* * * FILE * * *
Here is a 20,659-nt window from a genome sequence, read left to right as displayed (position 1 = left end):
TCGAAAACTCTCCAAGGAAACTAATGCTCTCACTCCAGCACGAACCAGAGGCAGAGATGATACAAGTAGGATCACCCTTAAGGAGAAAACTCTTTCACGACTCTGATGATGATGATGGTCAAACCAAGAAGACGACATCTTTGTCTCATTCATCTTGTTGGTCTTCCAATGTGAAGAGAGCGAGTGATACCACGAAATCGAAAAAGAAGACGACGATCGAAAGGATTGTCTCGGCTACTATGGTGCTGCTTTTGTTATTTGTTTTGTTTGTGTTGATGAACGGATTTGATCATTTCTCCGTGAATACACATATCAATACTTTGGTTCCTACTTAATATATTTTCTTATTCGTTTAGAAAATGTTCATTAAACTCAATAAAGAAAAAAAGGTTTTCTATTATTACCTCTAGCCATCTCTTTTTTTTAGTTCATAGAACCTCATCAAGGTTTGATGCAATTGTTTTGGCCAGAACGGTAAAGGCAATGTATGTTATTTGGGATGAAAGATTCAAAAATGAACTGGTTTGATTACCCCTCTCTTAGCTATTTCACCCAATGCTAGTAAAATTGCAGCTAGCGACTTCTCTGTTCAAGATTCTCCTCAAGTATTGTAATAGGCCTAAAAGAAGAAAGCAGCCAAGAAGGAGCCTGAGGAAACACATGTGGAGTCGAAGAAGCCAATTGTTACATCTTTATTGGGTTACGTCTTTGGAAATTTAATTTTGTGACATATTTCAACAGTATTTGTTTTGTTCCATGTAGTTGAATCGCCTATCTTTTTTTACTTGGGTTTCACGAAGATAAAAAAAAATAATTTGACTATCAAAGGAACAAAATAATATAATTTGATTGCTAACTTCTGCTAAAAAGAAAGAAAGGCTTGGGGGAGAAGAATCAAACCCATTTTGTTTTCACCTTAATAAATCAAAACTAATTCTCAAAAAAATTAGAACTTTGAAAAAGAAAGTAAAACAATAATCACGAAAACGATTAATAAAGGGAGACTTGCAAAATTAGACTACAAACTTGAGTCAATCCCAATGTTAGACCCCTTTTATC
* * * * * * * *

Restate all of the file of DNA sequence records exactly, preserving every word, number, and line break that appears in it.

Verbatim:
Here is a 20,659-nt window from a genome sequence, read left to right as displayed (position 1 = left end):
TCGAAAACTCTCCAAGGAAACTAATGCTCTCACTCCAGCACGAACCAGAGGCAGAGATGATACAAGTAGGATCACCCTTAAGGAGAAAACTCTTTCACGACTCTGATGATGATGATGGTCAAACCAAGAAGACGACATCTTTGTCTCATTCATCTTGTTGGTCTTCCAATGTGAAGAGAGCGAGTGATACCACGAAATCGAAAAAGAAGACGACGATCGAAAGGATTGTCTCGGCTACTATGGTGCTGCTTTTGTTATTTGTTTTGTTTGTGTTGATGAACGGATTTGATCATTTCTCCGTGAATACACATATCAATACTTTGGTTCCTACTTAATATATTTTCTTATTCGTTTAGAAAATGTTCATTAAACTCAATAAAGAAAAAAAGGTTTTCTATTATTACCTCTAGCCATCTCTTTTTTTTAGTTCATAGAACCTCATCAAGGTTTGATGCAATTGTTTTGGCCAGAACGGTAAAGGCAATGTATGTTATTTGGGATGAAAGATTCAAAAATGAACTGGTTTGATTACCCCTCTCTTAGCTATTTCACCCAATGCTAGTAAAATTGCAGCTAGCGACTTCTCTGTTCAAGATTCTCCTCAAGTATTGTAATAGGCCTAAAAGAAGAAAGCAGCCAAGAAGGAGCCTGAGGAAACACATGTGGAGTCGAAGAAGCCAATTGTTACATCTTTATTGGGTTACGTCTTTGGAAATTTAATTTTGTGACATATTTCAACAGTATTTGTTTTGTTCCATGTAGTTGAATCGCCTATCTTTTTTTACTTGGGTTTCACGAAGATAAAAAAAAATAATTTGACTATCAAAGGAACAAAATAATATAATTTGATTGCTAACTTCTGCTAAAAAGAAAGAAAGGCTTGGGGGAGAAGAATCAAACCCATTTTGTTTTCACCTTAATAAATCAAAACTAATTCTCAAAAAAATTAGAACTTTGAAAAAGAAAGTAAAACAATAATCACGAAAACGATTAATAAAGGGAGACTTGCAAAATTAGACTACAAACTTGAGTCAATCCCAATGTTAGACCCCTTTTATC